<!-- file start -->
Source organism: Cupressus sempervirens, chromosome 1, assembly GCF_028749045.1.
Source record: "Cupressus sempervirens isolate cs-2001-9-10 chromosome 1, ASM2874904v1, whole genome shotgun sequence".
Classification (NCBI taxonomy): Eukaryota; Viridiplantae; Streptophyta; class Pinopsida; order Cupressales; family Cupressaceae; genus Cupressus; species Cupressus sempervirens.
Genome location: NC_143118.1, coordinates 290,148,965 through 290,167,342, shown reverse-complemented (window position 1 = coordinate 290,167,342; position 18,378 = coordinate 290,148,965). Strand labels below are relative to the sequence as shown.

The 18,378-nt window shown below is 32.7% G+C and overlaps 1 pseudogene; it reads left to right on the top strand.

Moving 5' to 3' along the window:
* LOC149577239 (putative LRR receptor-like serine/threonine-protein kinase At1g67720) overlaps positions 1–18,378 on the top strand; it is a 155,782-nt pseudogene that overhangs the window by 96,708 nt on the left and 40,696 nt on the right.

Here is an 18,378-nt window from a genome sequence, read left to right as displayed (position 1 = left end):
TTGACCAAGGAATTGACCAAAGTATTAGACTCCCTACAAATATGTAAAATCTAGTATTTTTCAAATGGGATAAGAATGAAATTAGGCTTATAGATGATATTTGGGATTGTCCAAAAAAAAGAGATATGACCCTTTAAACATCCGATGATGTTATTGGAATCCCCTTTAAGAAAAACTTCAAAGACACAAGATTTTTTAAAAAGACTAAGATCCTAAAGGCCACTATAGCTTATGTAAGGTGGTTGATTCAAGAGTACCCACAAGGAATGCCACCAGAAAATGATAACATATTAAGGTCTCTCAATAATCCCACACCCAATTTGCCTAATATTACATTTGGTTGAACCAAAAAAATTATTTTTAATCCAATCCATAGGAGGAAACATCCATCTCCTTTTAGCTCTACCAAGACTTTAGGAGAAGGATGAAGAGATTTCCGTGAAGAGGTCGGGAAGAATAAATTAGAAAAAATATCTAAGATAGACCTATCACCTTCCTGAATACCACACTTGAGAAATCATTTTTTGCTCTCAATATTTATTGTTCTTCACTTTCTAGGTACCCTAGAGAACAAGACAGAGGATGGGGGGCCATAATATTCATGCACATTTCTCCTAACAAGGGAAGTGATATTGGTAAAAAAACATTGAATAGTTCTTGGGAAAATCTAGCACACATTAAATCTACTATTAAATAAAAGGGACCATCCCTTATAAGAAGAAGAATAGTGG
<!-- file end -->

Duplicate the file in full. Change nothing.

Source organism: Cupressus sempervirens, chromosome 1, assembly GCF_028749045.1.
Source record: "Cupressus sempervirens isolate cs-2001-9-10 chromosome 1, ASM2874904v1, whole genome shotgun sequence".
Classification (NCBI taxonomy): Eukaryota; Viridiplantae; Streptophyta; class Pinopsida; order Cupressales; family Cupressaceae; genus Cupressus; species Cupressus sempervirens.
Genome location: NC_143118.1, coordinates 290,148,965 through 290,167,342, shown reverse-complemented (window position 1 = coordinate 290,167,342; position 18,378 = coordinate 290,148,965). Strand labels below are relative to the sequence as shown.

The 18,378-nt window shown below is 32.7% G+C and overlaps 1 pseudogene; it reads left to right on the top strand.

Moving 5' to 3' along the window:
* LOC149577239 (putative LRR receptor-like serine/threonine-protein kinase At1g67720) overlaps positions 1–18,378 on the top strand; it is a 155,782-nt pseudogene that overhangs the window by 96,708 nt on the left and 40,696 nt on the right.

Here is an 18,378-nt window from a genome sequence, read left to right as displayed (position 1 = left end):
TTGACCAAGGAATTGACCAAAGTATTAGACTCCCTACAAATATGTAAAATCTAGTATTTTTCAAATGGGATAAGAATGAAATTAGGCTTATAGATGATATTTGGGATTGTCCAAAAAAAAGAGATATGACCCTTTAAACATCCGATGATGTTATTGGAATCCCCTTTAAGAAAAACTTCAAAGACACAAGATTTTTTAAAAAGACTAAGATCCTAAAGGCCACTATAGCTTATGTAAGGTGGTTGATTCAAGAGTACCCACAAGGAATGCCACCAGAAAATGATAACATATTAAGGTCTCTCAATAATCCCACACCCAATTTGCCTAATATTACATTTGGTTGAACCAAAAAAATTATTTTTAATCCAATCCATAGGAGGAAACATCCATCTCCTTTTAGCTCTACCAAGACTTTAGGAGAAGGATGAAGAGATTTCCGTGAAGAGGTCGGGAAGAATAAATTAGAAAAAATATCTAAGATAGACCTATCACCTTCCTGAATACCACACTTGAGAAATCATTTTTTGCTCTCAATATTTATTGTTCTTCACTTTCTAGGTACCCTAGAGAACAAGACAGAGGATGGGGGGCCATAATATTCATGCACATTTCTCCTAACAAGGGAAGTGATATTGGTAAAAAAACATTGAATAGTTCTTGGGAAAATCTAGCACACATTAAATCTACTATTAAATAAAAGGGACCATCCCTTATAAGAAGAAGAATAGTGG